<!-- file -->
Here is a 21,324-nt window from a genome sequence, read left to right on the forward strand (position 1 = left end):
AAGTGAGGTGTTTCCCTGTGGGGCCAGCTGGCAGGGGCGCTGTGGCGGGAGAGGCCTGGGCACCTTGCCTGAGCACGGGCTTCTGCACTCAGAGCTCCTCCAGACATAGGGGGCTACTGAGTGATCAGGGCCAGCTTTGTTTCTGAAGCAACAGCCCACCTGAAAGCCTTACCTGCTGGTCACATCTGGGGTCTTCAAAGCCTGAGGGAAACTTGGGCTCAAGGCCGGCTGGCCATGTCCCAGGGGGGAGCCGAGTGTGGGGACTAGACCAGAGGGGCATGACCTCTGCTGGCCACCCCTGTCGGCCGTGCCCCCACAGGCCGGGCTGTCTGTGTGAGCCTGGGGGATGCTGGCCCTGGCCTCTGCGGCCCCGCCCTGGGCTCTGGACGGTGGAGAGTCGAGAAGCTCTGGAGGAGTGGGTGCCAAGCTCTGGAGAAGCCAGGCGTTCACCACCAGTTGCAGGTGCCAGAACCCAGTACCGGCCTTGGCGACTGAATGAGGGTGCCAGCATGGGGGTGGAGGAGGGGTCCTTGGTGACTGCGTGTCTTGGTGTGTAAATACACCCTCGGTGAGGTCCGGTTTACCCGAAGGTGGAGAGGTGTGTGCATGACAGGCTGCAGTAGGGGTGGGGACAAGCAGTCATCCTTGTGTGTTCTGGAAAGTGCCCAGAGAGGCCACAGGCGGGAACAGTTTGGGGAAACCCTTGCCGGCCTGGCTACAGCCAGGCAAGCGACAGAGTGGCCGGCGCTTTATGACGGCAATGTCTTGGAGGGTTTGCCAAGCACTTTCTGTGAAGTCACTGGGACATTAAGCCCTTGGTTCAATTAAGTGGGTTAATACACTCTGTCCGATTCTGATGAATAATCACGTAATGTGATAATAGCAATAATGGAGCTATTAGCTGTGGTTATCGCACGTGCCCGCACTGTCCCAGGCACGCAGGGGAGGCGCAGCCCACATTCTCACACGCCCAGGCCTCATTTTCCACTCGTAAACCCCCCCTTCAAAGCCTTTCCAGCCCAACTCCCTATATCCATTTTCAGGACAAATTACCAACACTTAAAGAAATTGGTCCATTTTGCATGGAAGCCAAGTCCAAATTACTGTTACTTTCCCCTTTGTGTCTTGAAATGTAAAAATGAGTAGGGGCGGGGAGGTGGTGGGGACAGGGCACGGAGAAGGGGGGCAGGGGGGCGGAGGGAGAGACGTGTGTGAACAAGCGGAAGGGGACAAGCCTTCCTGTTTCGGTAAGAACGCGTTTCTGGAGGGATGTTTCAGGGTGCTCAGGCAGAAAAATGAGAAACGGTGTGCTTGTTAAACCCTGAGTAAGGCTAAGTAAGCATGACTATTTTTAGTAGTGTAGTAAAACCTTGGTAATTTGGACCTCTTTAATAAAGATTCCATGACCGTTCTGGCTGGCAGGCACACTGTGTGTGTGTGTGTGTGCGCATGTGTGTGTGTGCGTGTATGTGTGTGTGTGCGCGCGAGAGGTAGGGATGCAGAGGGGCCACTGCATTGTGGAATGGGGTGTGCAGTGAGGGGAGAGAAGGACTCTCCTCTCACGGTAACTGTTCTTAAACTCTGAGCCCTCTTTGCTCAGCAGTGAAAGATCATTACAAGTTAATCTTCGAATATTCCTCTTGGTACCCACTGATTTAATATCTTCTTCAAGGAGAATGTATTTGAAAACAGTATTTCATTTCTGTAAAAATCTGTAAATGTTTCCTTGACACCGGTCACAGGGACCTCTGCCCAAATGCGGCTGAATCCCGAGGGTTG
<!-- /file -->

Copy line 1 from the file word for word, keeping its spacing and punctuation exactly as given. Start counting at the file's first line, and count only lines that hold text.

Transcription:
Here is a 21,324-nt window from a genome sequence, read left to right on the forward strand (position 1 = left end):